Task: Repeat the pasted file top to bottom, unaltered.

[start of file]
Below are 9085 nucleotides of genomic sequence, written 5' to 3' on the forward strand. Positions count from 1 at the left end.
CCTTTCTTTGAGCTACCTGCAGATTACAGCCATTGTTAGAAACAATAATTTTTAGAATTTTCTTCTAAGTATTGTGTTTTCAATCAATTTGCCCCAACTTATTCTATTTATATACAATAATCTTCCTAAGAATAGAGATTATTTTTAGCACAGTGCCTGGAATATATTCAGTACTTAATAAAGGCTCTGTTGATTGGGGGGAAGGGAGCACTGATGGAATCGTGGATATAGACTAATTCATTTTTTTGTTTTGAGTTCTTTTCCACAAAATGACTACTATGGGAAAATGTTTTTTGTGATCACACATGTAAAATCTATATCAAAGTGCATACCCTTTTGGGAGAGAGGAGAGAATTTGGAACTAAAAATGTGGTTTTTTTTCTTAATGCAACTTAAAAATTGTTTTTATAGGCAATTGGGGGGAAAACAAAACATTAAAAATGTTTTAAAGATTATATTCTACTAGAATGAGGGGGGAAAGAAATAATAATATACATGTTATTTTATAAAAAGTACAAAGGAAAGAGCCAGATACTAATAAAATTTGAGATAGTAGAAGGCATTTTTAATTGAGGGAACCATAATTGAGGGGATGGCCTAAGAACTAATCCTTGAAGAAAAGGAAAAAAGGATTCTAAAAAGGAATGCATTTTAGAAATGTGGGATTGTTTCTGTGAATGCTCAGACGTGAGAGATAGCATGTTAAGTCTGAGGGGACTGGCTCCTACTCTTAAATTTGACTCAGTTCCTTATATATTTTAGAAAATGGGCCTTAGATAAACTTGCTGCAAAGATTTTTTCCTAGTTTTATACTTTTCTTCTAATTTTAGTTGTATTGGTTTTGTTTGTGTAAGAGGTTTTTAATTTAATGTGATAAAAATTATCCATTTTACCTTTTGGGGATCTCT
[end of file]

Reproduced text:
Below are 9085 nucleotides of genomic sequence, written 5' to 3' on the forward strand. Positions count from 1 at the left end.
CCTTTCTTTGAGCTACCTGCAGATTACAGCCATTGTTAGAAACAATAATTTTTAGAATTTTCTTCTAAGTATTGTGTTTTCAATCAATTTGCCCCAACTTATTCTATTTATATACAATAATCTTCCTAAGAATAGAGATTATTTTTAGCACAGTGCCTGGAATATATTCAGTACTTAATAAAGGCTCTGTTGATTGGGGGGAAGGGAGCACTGATGGAATCGTGGATATAGACTAATTCATTTTTTTGTTTTGAGTTCTTTTCCACAAAATGACTACTATGGGAAAATGTTTTTTGTGATCACACATGTAAAATCTATATCAAAGTGCATACCCTTTTGGGAGAGAGGAGAGAATTTGGAACTAAAAATGTGGTTTTTTTTCTTAATGCAACTTAAAAATTGTTTTTATAGGCAATTGGGGGGAAAACAAAACATTAAAAATGTTTTAAAGATTATATTCTACTAGAATGAGGGGGGAAAGAAATAATAATATACATGTTATTTTATAAAAAGTACAAAGGAAAGAGCCAGATACTAATAAAATTTGAGATAGTAGAAGGCATTTTTAATTGAGGGAACCATAATTGAGGGGATGGCCTAAGAACTAATCCTTGAAGAAAAGGAAAAAAGGATTCTAAAAAGGAATGCATTTTAGAAATGTGGGATTGTTTCTGTGAATGCTCAGACGTGAGAGATAGCATGTTAAGTCTGAGGGGACTGGCTCCTACTCTTAAATTTGACTCAGTTCCTTATATATTTTAGAAAATGGGCCTTAGATAAACTTGCTGCAAAGATTTTTTCCTAGTTTTATACTTTTCTTCTAATTTTAGTTGTATTGGTTTTGTTTGTGTAAGAGGTTTTTAATTTAATGTGATAAAAATTATCCATTTTACCTTTTGGGGATCTCT